Prosecutorial Misconduct Case Law in California
A claim of prosecutorial misconduct is usually waived by failure to object. (People v. Coddington (2000) 23 Cal.4th 529, 595, overruled on other grounds by Price v. Superior Court (2001) 25 Cal.4th 1046, 1069, fn. 13.) The record does not support Thompson's reliance upon the futility exception recognized in People v. Hill (1998) 17 Cal.4th 800, 821 (Hill).
In Hill, the court excused defense counsel's failure to object because the court not only failed to rein in the prosecutor's excesses (which consisted of "a constant barrage of unethical conduct, including misstating the evidence, sarcastic and critical comments demeaning defense counsel, and propounding outright falsehoods") in the face of defense objections, the court also made comments in front of the jury characterizing the defense objections as meritless, chastising defense counsel for making them, and suggesting that defense counsel was an obstructionist. (Id. at pp. 821-822.)
In People v. Bandhauer (1967) 66 Cal.2d 524, defense counsel was excused from objecting to the prosecutor's statement that the defendant was the most depraved character he had seen, since by the time the prosecutor made that statement he had already gradually injected other testimonial statements into the argument, making it too late to cure the error by admonition or by the prosecutor retracting his previous statements.
In People v. Hill (1998) 17 Cal.4th 800, the defendant alleged the prosecutor committed prosecutorial misconduct at trial. (Hill, supra, 17 Cal.4th at pp. 814-815, overruled on another ground in Price v. Superior Court (2001) 25 Cal.4th 1046, 1069, fn. 13.)
The California Supreme Court noted, " 'As a general rule a defendant may not complain on appeal of prosecutorial misconduct unless in a timely fashion--and on the same ground--the defendant made an assignment of misconduct and requested that the jury be admonished to disregard the impropriety' " but explained that "a defendant will be excused from the necessity of either a timely objection and/or a request for admonition if either would be futile." (Hill, at p. 820, quoting People v. Samayoa (1997) 15 Cal.4th 795, 841 64 Cal. Rptr. 2d 400, 938 P.2d 2.)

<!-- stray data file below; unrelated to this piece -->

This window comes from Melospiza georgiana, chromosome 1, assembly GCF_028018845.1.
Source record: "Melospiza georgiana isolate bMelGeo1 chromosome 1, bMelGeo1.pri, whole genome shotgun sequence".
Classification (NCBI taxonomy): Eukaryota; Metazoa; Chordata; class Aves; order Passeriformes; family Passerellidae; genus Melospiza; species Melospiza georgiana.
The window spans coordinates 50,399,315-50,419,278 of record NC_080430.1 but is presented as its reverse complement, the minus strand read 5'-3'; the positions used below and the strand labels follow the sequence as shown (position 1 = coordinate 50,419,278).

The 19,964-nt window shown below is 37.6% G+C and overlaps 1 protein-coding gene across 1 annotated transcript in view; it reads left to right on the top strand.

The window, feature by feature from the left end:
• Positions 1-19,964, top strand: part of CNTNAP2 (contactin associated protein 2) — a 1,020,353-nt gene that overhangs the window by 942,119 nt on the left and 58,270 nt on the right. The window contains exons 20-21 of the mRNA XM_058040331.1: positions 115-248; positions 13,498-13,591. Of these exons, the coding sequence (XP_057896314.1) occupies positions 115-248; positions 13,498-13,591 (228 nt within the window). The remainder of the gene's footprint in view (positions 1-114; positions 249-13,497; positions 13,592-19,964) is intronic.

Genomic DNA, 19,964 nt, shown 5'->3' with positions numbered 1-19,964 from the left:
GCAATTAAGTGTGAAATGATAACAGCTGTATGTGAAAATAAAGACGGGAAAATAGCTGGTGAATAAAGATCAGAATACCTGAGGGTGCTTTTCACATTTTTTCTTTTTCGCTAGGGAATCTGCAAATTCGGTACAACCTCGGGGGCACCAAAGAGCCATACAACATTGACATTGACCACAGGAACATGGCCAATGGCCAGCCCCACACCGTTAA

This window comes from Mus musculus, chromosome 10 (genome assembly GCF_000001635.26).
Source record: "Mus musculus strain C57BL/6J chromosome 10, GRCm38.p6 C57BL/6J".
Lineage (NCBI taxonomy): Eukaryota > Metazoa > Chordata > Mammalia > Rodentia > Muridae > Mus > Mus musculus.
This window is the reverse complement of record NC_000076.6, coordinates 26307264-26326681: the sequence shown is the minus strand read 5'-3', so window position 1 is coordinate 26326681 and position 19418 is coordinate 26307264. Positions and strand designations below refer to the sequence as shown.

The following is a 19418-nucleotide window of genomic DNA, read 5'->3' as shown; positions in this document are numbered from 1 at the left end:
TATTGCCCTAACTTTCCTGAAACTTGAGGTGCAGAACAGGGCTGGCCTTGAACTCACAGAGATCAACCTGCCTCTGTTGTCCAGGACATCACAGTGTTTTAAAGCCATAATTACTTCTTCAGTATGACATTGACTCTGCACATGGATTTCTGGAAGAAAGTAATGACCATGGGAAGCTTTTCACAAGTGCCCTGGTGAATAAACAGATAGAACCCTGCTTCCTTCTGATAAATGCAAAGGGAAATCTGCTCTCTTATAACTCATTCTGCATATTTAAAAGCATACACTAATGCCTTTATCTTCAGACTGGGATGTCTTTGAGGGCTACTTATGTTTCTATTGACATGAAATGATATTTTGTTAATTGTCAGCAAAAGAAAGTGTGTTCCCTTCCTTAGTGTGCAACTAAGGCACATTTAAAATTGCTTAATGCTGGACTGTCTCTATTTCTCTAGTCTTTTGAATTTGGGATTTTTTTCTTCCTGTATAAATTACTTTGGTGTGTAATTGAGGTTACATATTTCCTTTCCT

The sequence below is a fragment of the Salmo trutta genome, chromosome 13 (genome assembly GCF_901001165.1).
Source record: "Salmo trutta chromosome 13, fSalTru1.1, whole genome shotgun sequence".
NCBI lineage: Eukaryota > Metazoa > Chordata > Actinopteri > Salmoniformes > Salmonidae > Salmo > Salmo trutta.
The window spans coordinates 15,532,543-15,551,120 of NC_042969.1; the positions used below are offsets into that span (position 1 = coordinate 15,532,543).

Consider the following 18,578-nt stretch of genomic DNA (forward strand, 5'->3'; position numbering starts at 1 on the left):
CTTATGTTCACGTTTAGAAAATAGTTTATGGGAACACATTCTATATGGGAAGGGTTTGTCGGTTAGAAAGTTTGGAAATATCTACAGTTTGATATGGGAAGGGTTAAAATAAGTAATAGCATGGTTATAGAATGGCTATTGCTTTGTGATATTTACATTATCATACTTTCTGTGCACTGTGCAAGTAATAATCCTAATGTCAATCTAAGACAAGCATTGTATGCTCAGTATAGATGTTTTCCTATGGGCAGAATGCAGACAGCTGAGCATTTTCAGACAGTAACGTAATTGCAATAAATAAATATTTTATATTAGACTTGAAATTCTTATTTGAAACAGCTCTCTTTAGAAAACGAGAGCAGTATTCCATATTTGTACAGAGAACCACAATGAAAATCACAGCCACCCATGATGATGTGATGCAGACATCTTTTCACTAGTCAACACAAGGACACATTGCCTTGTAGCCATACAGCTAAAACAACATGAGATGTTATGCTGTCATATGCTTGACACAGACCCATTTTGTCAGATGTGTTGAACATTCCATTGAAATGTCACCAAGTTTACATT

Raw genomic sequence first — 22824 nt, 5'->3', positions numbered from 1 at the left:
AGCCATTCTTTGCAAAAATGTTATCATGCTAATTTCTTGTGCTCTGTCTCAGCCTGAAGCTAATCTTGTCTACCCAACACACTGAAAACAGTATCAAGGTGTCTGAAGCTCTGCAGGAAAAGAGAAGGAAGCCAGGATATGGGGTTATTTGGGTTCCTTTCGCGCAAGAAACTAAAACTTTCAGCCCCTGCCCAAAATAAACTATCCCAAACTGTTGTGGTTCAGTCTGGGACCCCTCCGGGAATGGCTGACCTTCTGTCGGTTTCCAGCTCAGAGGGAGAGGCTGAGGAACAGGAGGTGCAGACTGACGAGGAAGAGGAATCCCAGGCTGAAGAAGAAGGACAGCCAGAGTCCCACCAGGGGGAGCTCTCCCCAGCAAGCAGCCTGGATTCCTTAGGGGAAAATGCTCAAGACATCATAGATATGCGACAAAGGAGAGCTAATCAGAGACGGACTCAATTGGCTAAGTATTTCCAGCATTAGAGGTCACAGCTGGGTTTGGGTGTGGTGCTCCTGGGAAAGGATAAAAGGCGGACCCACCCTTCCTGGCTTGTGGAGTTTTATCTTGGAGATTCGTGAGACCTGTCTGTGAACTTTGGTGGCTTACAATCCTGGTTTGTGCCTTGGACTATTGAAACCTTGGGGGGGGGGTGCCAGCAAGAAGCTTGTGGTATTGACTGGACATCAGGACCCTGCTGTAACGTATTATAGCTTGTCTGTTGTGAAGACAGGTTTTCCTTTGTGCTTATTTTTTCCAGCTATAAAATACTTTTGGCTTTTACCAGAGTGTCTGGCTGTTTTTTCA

The Hill court concluded the defendant preserved his prosecutorial misconduct claim for review even though trial counsel did not object to all of the instances of misconduct. (Hill, supra, 17 Cal.4th at p. 821.)
The court explained that defense counsel "was subjected to a constant barrage of the prosecutor's unethical conduct, including misstating the evidence, sarcastic and critical comments demeaning defense counsel, and propounding outright falsehoods. With a few exceptions, all of the misconduct occurred in front of the jury. Her continual misconduct, coupled with the trial court's failure to rein in her excesses, created a trial atmosphere so poisonous that defense counsel was thrust upon the horns of a dilemma. On the one hand, he could continually object to the prosecutor's misconduct and risk repeatedly provoking the trial court's wrath, which took the form of comments before the jury suggesting defense counsel was an obstructionist, delaying the trial with 'meritless' objections. These comments from the bench ran an obvious risk of prejudicing the jury towards his client. On the other hand, defense counsel could decline to object, thereby forcing defendant to suffer the prejudice caused by defense counsel's constant misconduct. Under these unusual circumstances, we conclude defense counsel must be excused from the legal obligation to continually object, state the grounds of his objection, and ask the jury be admonished. On this record, we are convinced any additional attempts on his part to do so would have been futile and counterproductive to his client. " (Ibid.)